Gov. Rell does the right thing
Hat tip to Governor Rell in coming clean with the release of her donor list from the now infamous Dec 7th fundraiser.
What she does with her CHeif of Staff Lisa Moody is another matter...
From The Hartford Courant
After nearly a month of indecision, Gov. M. Jodi Rell's election campaign said Monday that it is close to making public the names of about 75 mostly senior administration employees who attended a controversial fundraiser now under investigation by two state agencies.
Rell's campaign press secretary, Rich Harris, said Monday afternoon that the governor's campaign personnel were calling people who donated at the Dec. 7 fundraiser at the Marco Polo Restaurant in East Hartford "to let them know of the governor's intention to release the list of names."
Harris said it is possible that the names will not be released today, because the campaign's priority is to meet a deadline of midnight today for filing its official campaign financing report with the secretary of the state.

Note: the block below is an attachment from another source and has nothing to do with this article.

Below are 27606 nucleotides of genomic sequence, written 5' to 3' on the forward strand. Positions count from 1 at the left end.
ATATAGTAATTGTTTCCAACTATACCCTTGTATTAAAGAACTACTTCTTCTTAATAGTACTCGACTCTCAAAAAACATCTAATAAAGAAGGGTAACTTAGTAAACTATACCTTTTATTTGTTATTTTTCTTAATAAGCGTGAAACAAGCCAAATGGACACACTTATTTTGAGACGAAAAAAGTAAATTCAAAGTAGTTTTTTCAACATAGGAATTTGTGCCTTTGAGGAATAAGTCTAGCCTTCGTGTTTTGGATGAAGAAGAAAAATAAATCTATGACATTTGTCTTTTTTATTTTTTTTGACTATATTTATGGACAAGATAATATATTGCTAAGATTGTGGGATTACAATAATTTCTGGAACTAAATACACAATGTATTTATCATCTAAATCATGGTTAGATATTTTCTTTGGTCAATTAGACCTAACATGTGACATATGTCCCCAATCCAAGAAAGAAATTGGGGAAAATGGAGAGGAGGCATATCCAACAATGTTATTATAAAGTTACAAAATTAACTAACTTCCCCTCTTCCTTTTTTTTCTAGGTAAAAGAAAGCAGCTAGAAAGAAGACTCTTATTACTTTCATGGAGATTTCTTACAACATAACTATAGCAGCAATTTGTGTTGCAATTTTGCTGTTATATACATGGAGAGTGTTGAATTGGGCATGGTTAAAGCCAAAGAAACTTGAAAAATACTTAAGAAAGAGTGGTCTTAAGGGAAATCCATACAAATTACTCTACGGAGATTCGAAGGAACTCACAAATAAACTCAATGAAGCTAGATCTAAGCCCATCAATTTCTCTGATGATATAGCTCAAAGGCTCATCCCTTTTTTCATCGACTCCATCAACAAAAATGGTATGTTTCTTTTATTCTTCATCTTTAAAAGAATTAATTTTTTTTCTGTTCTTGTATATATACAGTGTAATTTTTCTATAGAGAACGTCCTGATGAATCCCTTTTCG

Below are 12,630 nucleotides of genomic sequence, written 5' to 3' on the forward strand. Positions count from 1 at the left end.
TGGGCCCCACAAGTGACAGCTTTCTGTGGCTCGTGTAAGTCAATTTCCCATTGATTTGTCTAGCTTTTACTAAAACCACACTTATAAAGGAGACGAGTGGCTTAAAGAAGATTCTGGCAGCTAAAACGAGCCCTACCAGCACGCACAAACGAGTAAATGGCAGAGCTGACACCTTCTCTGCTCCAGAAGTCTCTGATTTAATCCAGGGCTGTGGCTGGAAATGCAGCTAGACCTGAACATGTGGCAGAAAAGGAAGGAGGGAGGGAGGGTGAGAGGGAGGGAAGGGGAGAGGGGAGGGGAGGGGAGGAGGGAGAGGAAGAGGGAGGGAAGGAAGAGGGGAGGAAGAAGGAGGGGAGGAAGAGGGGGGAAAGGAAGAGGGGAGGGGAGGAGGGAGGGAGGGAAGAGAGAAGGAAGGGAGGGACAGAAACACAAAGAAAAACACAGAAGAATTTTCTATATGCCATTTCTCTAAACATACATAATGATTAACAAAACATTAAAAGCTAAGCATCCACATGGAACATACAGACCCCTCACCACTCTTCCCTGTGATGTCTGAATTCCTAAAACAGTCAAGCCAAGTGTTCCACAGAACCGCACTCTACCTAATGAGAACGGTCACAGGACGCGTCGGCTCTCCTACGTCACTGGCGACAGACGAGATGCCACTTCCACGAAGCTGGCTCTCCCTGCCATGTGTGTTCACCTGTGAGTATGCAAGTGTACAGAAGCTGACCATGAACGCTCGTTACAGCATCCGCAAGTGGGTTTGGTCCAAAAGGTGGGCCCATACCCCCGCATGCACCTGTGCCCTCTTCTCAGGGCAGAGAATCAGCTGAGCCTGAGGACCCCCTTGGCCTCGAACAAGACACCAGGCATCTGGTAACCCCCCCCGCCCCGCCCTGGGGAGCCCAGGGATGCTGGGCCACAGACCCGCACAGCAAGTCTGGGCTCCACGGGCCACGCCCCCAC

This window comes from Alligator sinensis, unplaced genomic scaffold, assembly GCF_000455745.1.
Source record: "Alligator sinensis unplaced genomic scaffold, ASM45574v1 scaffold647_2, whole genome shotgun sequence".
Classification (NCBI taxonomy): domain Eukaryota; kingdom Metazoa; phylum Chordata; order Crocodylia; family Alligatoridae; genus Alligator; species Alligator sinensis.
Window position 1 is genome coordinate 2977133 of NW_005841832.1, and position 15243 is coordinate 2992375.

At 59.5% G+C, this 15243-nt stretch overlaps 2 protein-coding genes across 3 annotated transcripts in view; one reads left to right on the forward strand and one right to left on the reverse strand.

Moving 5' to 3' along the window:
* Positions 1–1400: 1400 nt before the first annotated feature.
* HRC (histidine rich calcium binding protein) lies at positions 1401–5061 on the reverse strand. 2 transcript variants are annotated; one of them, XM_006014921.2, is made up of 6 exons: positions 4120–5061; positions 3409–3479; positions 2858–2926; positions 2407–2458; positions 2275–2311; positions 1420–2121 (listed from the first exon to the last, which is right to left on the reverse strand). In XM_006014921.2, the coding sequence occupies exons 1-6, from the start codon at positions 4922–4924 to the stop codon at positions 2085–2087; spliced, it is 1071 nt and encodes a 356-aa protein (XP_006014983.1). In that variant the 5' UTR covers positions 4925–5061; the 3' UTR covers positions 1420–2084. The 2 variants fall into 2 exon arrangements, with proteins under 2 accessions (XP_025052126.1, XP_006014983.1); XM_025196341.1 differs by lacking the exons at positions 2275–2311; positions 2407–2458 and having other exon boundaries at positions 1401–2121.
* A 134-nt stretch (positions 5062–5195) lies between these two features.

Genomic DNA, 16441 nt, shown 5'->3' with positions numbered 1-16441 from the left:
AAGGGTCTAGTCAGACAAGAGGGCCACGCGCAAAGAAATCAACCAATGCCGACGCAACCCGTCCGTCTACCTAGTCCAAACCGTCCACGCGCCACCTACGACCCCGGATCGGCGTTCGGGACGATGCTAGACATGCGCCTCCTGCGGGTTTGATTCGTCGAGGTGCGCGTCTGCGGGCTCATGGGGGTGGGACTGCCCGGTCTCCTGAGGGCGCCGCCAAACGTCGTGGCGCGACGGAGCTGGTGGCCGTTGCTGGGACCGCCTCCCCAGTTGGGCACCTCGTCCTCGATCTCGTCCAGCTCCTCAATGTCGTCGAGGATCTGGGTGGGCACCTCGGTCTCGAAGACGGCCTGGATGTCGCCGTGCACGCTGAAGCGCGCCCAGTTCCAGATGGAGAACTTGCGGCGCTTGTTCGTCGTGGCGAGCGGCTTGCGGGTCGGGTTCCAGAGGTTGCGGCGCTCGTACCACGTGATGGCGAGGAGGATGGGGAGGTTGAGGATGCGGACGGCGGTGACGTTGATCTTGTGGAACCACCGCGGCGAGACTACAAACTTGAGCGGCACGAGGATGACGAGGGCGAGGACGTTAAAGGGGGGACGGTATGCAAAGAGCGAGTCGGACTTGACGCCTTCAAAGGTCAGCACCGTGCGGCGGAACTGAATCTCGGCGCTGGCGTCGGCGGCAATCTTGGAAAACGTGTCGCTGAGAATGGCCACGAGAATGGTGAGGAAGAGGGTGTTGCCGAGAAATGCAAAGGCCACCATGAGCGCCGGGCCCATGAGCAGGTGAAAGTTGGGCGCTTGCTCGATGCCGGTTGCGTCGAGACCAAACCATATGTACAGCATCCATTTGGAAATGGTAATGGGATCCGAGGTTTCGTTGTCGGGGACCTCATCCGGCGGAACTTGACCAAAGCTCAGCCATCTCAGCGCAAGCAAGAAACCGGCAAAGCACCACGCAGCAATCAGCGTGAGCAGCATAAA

The Courant last week listed 15 commissioners and agency heads identified by sources as having attended or made contributions in connection with the fundraiser. Sources say the list Rell's campaign will release will include at least nine other department or agency heads in addition to those previously reported.
The contributing commissioners or agency heads not previously reported include Banking Commissioner John Burke, who gave $500; Homeland Security commissioner James Thomas, $100; Revenue Services Commissioner Pamela Law, $2,450; Connecticut Innovations Inc. President Chandler Howard, $2,500; Veterans Affairs Commissioner Linda Schwartz, $2,000; Agriculture Commissioner R. Philip Prelli, $2,500; Children and Families Commissioner Darlene Dunbar, $1,000; Mental Health and Addiction Services Commissioner Thomas Kirk, $1,500; and S. Derek Phelps, executive director of the Connecticut Siting Council, $1,000.
Many of the agency and department heads were accompanied by deputies or other high-ranking members of their staffs.
There is nothing illegal, in itself, about such an aggregation of appointees at a fundraising event.
But questions of illegality have arisen in connection with the Marco Polo event because Rell's chief of staff, M. Lisa Moody, handed multiple invitations to several state commissioners in the governor's Capitol office suite - some with her handwritten notation to "bring check" - and asked them in turn to give invitations to subordinates.
Officials who passed the invitations on to others may have violated a state law banning the solicitation of campaign contributions by "any department head or deputy department head."